Radio Waves carry information through space, so we can enjoy mobile phones, AM/FM car radio, satellite and cable TV, and WiFi laptop Internet services.
Some of the information we want to send starts off as digital data, and some starts off as analog, but all can be carried over radio frequency (RF) waves. Modulation is how they meet: information is used to change the radio signal in some way, so it can be sent over the air or over wires, and later demodulated and heard, read, or seen.
A mixer is a type of modulator which combines one signal (for example audion) with the radio frequency "carrier." The simplest type of mixer just controls the transmitter power, and varies it in sync with the audio wave. You can think of this mixer as multiplying the two signals together.
This simplest mixing process produces "amplitude modulation," or AM. Mathematically, this mixer just multiplies the audio signal by the RF carrier signal.
Another way of look at radio waves is by frequency, instead of by time. (Frequency is just the number of complete waves per second.) So here the X axis is frequency and Y is the amplitude at that frequency.
Here are time-domain and frequency-domain view of a 1 kHz audio tone. A time-domain view is what is normally seen on an oscilloscope:
A frequency domain view shows the tone as a single line, at the 1kHz frequency, and with a height corresponding to the original signal amplitude. A spectrum analyzer shows shis view:
Here is a plot of an AM signal with an RF carrier of 1200 kHz amplitude modulated with a 1 kHz audio tone:
Notice the modulated radio signal has the carrier signal and two copies of the information (1 kHz signal), one above and one below. Multiplying the amplitudes of two signals gives the sum and difference of those two signals! The two signals are called sidebands, and they contain identical information, so one is redundant. So is the carrier, for that matter, since it never changes, and a signal that never changes carries no information!
Mixing can be done with electrical components, or it can be done with software and a digtal to analog converter to produce an output voltage. All types of modulation modes can be produced in either way, though the more complex modulation modes require software at some stage.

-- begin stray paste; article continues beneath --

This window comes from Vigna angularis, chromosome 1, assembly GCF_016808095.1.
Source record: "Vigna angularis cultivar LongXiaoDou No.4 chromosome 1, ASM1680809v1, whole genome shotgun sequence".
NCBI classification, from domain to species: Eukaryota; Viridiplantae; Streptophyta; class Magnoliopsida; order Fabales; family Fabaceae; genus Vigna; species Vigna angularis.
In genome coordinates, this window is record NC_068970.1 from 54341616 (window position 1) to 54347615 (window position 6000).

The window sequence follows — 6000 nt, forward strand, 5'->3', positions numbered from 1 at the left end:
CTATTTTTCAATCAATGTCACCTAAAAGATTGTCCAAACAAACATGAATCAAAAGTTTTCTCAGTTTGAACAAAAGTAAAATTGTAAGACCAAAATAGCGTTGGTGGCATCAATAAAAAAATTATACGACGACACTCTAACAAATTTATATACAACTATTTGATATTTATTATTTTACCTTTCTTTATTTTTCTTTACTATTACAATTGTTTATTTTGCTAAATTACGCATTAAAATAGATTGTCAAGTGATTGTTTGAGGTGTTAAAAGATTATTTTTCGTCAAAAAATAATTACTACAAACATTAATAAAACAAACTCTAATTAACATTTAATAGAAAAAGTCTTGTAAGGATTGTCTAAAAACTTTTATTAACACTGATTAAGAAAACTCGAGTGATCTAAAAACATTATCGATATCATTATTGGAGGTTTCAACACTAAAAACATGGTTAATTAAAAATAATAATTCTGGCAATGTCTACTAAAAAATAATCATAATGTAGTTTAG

Here is a schematic diagram of a mixer realized in electronics components:
Single-sideband suppressed carrier (SSB for short) modulation eliminates the carrier and one of the two sidebands, and is more efficient though requires more coplex equipment. Note that there are two types, (+ and -, or upper sideband and lower sideband.)
SSB looks like this in a spectrum plot:
And in a time-domain plot:
Note that the SSB transmitted output looks just like input, just shifted up to a much higher frequency!
AT&T Long Lines used SSB for long distance phone calls until the advent of digital telephony, and SSB remains strong in radio communications because of its efficiency and ability to be understood through noise.
Instead of modulating the amplitude, you can also modulate the frequency, or its close cousin, the phase. (Edwin Armstrong invented FM back in the early 1900's, but resistance from RCA and famous lawsuits from other engineers stunted FM radio until the 1950's.)
Compare the wave for AM and FM when modulated by a single frequency sine wave:
FM looks roughly like this for a 1 kHz tone and a 75 kHz "deviation":
A VHF FM radio broadcast station is allocated 175 kHz of bandwidth, whereas an MF AM station uses only 10 kHz.
An FM receiver "limits" the amplitude of the incoming signal and de-modulates the information from the change in frequency, so FM is much less sensitive to static and noise bursts than AM or SSB. FM generally requires more of the radio spectrum, or in other words, its "bandwidth" is higher, but in return it gives great audio fidelity.
The simplest digital encoding is a very simple amplitude modulation called Off-On Keying. The RF signal is simply turned off and on. (Note that a simple switch does this, and taking a cue from computers, we can think of it as multiplying by 1 or 0, making a switch a simple form of mixer.)
An early use of OOK was Hellschreiber, which sent text and pictures over telegraph wires (and later radio) by using off to mean white and on to mean black, and scanning quickly up and down, and more slowly left and right. (Early systems were entirely mechanical.)
The encoding used by Hellschreiber is a two-dimensional scan.